AB Member Speaks On-Campus Regarding Chile’s Political Process

March 24, 2020

Claudia Heiss (GSAS’03), director of political science studies at Universidad de Chile and a member of the Santiago Center’s Advisory Board (AB), participated end-February in an on-campus workshop convened by Columbia World Projects (CWP) in collaboration with the UN Peacebuilding Support Office.

The expert workshop focused on protest movements around the world and advanced on a five-point agenda: the historical context of the social demonstrations that many countries are experiencing today, the United Nations’ view point on this phenomenon, the role of new technologies and new social action tactics, perspectives and mechanisms that affect protests, and recommendations for international community action.

The idea was to arrive at a better understanding of these protests that have recently swept the world, in order to articulate demands and frameworks for resolving grievances, and to define whether international organizations can play a more constructive role in supporting pathways for positive change while also mitigating against the instability and violence that such protests can bring about.

Participants included senior United Nations officials - who are analyzing this phenomenon from the perspective of human rights, peace building, gender affairs and communications - as well as scholars and academics from various universities, including specialists in social movements in Africa, the Middle East and Southeast Asia. For her part, Heiss spoke about the social protests taking place in Chile as well as in other countries in Latin America.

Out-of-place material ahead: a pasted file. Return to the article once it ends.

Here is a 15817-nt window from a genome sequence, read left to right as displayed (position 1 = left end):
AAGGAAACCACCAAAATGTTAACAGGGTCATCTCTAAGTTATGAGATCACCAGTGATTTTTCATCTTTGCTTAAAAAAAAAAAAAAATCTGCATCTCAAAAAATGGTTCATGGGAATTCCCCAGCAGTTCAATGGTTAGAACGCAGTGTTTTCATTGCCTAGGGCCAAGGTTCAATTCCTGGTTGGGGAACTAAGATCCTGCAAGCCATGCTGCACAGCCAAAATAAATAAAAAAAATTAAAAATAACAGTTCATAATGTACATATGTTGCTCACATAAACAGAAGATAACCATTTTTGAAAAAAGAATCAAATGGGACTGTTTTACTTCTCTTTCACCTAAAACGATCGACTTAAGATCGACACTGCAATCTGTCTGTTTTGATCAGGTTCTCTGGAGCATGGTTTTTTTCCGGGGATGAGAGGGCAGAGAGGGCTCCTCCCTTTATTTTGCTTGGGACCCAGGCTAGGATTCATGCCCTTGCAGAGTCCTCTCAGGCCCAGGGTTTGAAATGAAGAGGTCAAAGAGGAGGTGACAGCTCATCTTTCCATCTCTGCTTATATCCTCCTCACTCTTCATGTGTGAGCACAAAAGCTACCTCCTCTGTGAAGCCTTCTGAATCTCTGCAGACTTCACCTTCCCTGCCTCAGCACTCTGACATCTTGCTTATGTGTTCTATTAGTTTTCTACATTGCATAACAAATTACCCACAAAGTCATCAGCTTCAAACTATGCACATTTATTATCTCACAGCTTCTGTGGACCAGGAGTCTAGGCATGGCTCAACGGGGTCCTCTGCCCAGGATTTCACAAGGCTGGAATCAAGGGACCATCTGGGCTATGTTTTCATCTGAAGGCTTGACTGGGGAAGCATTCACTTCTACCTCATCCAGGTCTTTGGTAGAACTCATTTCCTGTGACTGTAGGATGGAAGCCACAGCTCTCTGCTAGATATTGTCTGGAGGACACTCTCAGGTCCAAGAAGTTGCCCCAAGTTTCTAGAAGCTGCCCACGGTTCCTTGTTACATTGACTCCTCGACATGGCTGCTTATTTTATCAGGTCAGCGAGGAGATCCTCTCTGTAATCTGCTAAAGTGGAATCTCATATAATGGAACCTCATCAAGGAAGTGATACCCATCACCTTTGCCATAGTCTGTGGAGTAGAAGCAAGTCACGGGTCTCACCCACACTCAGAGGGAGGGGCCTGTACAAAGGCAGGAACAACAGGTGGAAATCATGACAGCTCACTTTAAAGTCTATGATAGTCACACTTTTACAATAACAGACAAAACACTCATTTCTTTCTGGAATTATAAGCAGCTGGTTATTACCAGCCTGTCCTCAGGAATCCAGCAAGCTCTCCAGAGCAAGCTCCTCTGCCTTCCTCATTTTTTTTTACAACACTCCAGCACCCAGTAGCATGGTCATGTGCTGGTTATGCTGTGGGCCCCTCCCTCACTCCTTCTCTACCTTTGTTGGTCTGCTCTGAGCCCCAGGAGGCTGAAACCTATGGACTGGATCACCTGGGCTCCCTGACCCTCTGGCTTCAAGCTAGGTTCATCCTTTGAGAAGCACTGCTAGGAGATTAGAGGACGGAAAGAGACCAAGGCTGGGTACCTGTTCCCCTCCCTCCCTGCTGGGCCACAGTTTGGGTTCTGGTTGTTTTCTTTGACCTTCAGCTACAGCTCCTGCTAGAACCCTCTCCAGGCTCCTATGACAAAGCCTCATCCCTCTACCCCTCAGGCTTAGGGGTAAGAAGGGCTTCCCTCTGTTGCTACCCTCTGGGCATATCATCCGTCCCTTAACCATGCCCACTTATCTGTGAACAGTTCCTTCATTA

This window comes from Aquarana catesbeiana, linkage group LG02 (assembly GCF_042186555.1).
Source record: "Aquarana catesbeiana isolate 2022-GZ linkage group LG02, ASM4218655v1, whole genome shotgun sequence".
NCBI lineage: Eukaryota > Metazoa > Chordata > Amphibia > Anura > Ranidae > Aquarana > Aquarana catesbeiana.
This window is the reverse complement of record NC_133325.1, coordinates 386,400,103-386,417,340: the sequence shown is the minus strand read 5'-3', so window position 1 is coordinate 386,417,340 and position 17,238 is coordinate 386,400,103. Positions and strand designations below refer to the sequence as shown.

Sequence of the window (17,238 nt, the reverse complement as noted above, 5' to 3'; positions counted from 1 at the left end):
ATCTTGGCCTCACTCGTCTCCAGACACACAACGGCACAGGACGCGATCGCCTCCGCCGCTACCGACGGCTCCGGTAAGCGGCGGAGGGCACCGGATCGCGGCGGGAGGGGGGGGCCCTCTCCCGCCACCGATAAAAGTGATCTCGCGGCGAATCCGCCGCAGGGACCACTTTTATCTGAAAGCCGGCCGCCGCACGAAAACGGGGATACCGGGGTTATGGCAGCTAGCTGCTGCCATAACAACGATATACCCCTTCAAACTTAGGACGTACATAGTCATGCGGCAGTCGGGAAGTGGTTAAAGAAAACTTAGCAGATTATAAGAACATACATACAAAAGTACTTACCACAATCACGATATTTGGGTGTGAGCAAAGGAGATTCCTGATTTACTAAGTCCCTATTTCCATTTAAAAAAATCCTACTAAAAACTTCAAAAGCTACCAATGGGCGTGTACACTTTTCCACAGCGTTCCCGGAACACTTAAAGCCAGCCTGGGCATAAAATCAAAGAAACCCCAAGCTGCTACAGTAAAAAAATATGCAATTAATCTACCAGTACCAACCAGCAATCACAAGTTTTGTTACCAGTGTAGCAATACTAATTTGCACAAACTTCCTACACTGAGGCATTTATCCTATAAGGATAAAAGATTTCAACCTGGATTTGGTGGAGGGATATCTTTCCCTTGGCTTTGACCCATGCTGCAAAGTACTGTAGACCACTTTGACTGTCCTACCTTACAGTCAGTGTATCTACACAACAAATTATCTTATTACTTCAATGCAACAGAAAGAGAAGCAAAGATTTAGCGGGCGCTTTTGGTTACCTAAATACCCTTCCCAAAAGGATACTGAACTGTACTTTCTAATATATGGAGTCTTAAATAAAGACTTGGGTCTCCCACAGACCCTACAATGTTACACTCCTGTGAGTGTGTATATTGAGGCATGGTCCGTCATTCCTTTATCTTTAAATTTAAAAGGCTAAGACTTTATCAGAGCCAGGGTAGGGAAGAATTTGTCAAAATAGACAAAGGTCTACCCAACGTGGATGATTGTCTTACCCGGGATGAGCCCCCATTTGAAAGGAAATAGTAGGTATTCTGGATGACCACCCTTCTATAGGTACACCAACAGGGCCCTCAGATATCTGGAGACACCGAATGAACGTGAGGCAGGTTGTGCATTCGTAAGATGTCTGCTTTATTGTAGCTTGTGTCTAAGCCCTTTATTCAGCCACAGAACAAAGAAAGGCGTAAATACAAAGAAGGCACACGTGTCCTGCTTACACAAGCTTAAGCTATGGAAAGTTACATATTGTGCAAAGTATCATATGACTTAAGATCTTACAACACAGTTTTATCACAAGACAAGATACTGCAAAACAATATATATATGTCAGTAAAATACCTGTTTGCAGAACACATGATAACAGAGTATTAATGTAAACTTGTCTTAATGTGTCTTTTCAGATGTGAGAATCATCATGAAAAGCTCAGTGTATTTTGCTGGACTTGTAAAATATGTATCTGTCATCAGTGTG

“Along with social or cultural demands, we see that in many places there is strong dissatisfaction with political participation structures and government regimes," said Heiss, warning against polarization “which makes dialogue and the search for political solutions to these crises difficult.” She stressed the importance of using comparative perspective to analyze the criticism of political institutions, which is a main component in many of today’s social protests around the world.

In addition to participating in the CWP and United Nations experts discussion, Heiss met with the Latin American Student Association (LASA) at Columbia’s School of International and Public Affairs (SIPA). There, she spoke with a large group of students from various disciplines about the political situation in Chile following the protests that erupted on October 18 and the constituent process currently underway. Heiss also addresses this topic in her book “¿Por qué Necesitamos una Nueva Constitución?” (“Why do We Need a New Constitution?”).

In her book, Heiss reviews how one of Chile’s most significant issues, inequality, ties in to the country’s constitution which was written in 1980 under the dictatorship of Augusto Pinochet. She proposes that while defining a new constitution will not solve all of the country’s problems, building a new national charter is a necessary first step towards reconciliation.

Use this link to access the photo album of Heiss’ visit to Columbia.